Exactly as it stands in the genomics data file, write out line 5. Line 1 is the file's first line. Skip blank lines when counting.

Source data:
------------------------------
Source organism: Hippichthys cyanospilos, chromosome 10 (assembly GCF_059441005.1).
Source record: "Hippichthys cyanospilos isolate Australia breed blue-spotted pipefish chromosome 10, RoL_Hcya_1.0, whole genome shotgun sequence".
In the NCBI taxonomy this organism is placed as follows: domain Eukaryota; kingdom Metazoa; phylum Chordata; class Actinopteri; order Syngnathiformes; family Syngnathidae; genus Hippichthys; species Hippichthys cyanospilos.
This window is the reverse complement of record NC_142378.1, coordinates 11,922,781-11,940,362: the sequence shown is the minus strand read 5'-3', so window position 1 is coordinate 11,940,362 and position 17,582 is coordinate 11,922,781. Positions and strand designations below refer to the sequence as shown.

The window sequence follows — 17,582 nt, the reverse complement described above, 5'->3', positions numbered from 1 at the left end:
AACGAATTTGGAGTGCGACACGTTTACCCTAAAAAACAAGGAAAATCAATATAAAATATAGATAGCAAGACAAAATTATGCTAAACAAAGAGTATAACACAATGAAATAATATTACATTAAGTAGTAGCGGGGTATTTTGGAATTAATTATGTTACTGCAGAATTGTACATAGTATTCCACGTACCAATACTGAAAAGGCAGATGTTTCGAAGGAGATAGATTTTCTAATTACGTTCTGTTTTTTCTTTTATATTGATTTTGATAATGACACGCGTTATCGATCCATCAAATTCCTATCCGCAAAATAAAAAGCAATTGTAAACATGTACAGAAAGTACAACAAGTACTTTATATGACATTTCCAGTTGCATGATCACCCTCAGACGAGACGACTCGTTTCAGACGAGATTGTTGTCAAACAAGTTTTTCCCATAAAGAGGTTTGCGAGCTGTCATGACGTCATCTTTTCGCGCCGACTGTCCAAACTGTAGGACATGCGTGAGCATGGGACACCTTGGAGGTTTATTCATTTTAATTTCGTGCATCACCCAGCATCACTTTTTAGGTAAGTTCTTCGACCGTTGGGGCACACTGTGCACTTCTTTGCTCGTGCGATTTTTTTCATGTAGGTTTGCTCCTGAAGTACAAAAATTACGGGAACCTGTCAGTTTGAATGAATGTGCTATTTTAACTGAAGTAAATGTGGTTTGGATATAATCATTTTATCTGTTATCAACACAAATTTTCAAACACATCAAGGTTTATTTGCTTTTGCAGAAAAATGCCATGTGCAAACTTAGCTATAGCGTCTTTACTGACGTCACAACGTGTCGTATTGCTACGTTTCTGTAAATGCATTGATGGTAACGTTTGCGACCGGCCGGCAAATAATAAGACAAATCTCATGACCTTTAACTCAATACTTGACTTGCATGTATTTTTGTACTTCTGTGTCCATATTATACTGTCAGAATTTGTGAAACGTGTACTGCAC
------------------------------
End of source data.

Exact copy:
The window sequence follows — 17,582 nt, the reverse complement described above, 5'->3', positions numbered from 1 at the left end: